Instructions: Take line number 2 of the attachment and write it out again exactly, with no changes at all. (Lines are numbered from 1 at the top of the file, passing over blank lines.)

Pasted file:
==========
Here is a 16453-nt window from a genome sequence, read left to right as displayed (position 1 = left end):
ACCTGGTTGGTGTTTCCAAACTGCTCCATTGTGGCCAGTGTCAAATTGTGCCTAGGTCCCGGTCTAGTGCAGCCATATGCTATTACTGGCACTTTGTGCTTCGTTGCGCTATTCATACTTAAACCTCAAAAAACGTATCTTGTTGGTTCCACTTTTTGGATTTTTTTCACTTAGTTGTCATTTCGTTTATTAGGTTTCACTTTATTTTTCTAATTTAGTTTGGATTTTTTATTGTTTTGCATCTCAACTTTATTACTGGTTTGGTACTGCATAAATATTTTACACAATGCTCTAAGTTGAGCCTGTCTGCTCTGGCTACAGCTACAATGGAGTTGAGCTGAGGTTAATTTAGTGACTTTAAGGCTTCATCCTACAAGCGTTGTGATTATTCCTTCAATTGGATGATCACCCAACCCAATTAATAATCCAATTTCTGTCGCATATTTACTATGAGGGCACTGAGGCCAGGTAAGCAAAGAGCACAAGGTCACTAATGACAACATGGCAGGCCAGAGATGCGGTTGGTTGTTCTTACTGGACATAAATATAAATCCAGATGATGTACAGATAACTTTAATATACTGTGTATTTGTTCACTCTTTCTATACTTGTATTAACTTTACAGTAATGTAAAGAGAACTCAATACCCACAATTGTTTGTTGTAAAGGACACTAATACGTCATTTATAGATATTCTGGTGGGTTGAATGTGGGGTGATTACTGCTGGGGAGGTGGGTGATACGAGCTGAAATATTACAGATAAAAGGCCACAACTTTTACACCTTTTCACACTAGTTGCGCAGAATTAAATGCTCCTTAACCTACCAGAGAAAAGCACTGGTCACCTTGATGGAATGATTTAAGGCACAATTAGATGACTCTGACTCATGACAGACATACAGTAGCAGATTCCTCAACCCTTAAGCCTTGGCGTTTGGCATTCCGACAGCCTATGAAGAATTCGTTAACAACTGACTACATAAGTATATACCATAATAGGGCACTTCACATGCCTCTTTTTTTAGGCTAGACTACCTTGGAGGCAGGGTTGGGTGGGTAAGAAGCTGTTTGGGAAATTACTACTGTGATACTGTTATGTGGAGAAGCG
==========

ACCTGGTTGGTGTTTCCAAACTGCTCCATTGTGGCCAGTGTCAAATTGTGCCTAGGTCCCGGTCTAGTGCAGCCATATGCTATTACTGGCACTTTGTGCTTCGTTGCGCTATTCATACTTAAACCTCAAAAAACGTATCTTGTTGGTTCCACTTTTTGGATTTTTTTCACTTAGTTGTCATTTCGTTTATTAGGTTTCACTTTATTTTTCTAATTTAGTTTGGATTTTTTATTGTTTTGCATCTCAACTTTATTACTGGTTTGGTACTGCATAAATATTTTACACAATGCTCTAAGTTGAGCCTGTCTGCTCTGGCTACAGCTACAATGGAGTTGAGCTGAGGTTAATTTAGTGACTTTAAGGCTTCATCCTACAAGCGTTGTGATTATTCCTTCAATTGGATGATCACCCAACCCAATTAATAATCCAATTTCTGTCGCATATTTACTATGAGGGCACTGAGGCCAGGTAAGCAAAGAGCACAAGGTCACTAATGACAACATGGCAGGCCAGAGATGCGGTTGGTTGTTCTTACTGGACATAAATATAAATCCAGATGATGTACAGATAACTTTAATATACTGTGTATTTGTTCACTCTTTCTATACTTGTATTAACTTTACAGTAATGTAAAGAGAACTCAATACCCACAATTGTTTGTTGTAAAGGACACTAATACGTCATTTATAGATATTCTGGTGGGTTGAATGTGGGGTGATTACTGCTGGGGAGGTGGGTGATACGAGCTGAAATATTACAGATAAAAGGCCACAACTTTTACACCTTTTCACACTAGTTGCGCAGAATTAAATGCTCCTTAACCTACCAGAGAAAAGCACTGGTCACCTTGATGGAATGATTTAAGGCACAATTAGATGACTCTGACTCATGACAGACATACAGTAGCAGATTCCTCAACCCTTAAGCCTTGGCGTTTGGCATTCCGACAGCCTATGAAGAATTCGTTAACAACTGACTACATAAGTATATACCATAATAGGGCACTTCACATGCCTCTTTTTTTAGGCTAGACTACCTTGGAGGCAGGGTTGGGTGGGTAAGAAGCTGTTTGGGAAATTACTACTGTGATACTGTTATGTGGAGAAGCG